About two thirds of community-based projects that were successful in Germany’s first onshore wind auctions in 2017 will eventually be built, Michael Class, chief executive at developer Juwi, told Recharge.
Ill-designed criteria for the 2017 auctions with privileges for so-called citizens or cooperative wind projects are believed to have led to a steep decline in onshore wind additions in Europe’s largest economy this year.
The 82%-decline in 2019 half-year installations from the year-ago period to 287MW has sent shivers through the wind supply chain and already led to massive job losses.
Community power groups in 2017 had won more than 90% of the combined volume of 2.8GW auctioned off. Unlike other developers, the groups were granted 4.5 instead of 2.5 years to complete their projects after winning in a tender. Community projects were also exempt from the obligation to provide a valid permit in hands to satisfy Germany’s stringent noise emission rules.
Asked, whether many of these projects may never be built, Class said he doesn't share that view. “Part of the decline [in onshore additions] certainly can be traced back to immature projects that were successful in 2017,” Class said.
But “I think that a great part – maybe two thirds – will be completed, possibly with a certain delay. … I don’t think they are completely out of the market.”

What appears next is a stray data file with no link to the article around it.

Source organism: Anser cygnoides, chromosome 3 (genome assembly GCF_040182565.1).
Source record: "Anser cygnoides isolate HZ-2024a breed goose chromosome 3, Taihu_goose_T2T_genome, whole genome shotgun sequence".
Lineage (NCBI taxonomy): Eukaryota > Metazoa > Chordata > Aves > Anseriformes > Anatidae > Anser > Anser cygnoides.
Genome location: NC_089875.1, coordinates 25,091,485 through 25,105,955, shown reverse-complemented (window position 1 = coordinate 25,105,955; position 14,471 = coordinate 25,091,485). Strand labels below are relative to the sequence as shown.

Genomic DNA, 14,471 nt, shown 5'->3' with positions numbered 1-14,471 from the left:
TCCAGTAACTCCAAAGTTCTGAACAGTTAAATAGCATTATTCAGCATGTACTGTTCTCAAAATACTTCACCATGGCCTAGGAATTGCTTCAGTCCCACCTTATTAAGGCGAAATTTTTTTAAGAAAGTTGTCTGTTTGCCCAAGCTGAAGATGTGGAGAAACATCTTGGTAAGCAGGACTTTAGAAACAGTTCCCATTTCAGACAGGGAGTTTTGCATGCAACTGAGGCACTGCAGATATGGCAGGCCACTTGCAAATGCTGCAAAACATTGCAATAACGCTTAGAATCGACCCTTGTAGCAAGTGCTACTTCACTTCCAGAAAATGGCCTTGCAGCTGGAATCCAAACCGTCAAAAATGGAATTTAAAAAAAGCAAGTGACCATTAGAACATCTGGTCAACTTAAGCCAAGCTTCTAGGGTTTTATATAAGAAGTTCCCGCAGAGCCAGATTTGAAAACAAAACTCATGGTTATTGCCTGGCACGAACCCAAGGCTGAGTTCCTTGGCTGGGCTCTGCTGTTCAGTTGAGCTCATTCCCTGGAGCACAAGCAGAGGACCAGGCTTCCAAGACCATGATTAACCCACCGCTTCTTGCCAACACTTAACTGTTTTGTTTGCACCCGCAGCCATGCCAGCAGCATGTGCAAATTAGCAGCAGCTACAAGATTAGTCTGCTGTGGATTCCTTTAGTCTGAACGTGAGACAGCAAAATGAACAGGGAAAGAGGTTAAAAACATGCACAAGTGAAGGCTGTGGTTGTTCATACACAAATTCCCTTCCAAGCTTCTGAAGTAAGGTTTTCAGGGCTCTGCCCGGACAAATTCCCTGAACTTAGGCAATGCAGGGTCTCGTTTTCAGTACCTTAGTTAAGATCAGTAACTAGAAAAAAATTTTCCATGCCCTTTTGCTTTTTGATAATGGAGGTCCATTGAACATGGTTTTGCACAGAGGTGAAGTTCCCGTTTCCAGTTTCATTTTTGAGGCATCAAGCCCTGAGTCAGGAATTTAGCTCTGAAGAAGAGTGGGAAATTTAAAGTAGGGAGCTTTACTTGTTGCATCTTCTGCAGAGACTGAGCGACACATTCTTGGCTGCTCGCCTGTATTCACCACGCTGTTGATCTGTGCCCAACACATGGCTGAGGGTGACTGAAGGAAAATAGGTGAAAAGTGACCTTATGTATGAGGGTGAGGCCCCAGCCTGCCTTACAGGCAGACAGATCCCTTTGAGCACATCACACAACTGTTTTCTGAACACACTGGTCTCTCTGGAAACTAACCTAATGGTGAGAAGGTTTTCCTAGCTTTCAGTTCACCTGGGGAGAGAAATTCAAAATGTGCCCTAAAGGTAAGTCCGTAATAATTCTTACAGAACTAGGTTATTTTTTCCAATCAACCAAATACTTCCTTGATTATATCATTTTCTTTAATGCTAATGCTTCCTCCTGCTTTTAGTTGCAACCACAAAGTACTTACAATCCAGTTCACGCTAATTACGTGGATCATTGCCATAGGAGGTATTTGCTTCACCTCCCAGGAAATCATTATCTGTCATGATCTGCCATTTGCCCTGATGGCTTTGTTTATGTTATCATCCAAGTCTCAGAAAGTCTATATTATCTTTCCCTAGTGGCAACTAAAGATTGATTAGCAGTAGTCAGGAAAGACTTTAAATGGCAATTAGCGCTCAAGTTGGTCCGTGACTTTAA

Juwi itself has not won any bids in 2017, and this year is building about 50MW in onshore wind capacity in Germany from later tenders.
Only blaming the onshore wind installation malaise on auction design flaws and community power deflects attention from the real and “giant” problems facing wind power in Germany, the CEO added.
“The giant problem is the fact that we hardly get any permits at the moment. That has numerous reasons. We need more areas, we need political support, a clear commitment and not just lip service.”
To overcome the bottleneck, the permitting process needs to be simplified and the number of possible appeals in lawsuits must be limited, Class said. Also, excessive species protection should be “normalised” and the number of staff at permitting agencies boosted, he added.
Class also cast doubts about the political scope for action of economics and environment minister Peter Altmaier, suggesting his own Christian Democrats (CDU) may not support him in bold measures to counter climate change.
“The question is, does Altmaier have political legroom, and does he have political support within the CDU?” Class said.
“I think, you simply have to acknowledge that the CDU may not have arrived in all points, where we need to go to in regards to the Paris targets signed by it as well,” Class explained.
“The CDU signed that [the Paris climate agreement] while in government. It is a test of how serious the CDU is about its own reliability. There are justified doubts about that.”
Altmaier last week had invited close to 70 top state politicians, as well as representatives from wind, anti-wind and environmental groups, for a “wind summit” to find ways out of the current onshore wind decline.
The meeting didn’t render any immediate results, but the minister pledged to come up with a “to-do list” of measures within two or three weeks after the meeting.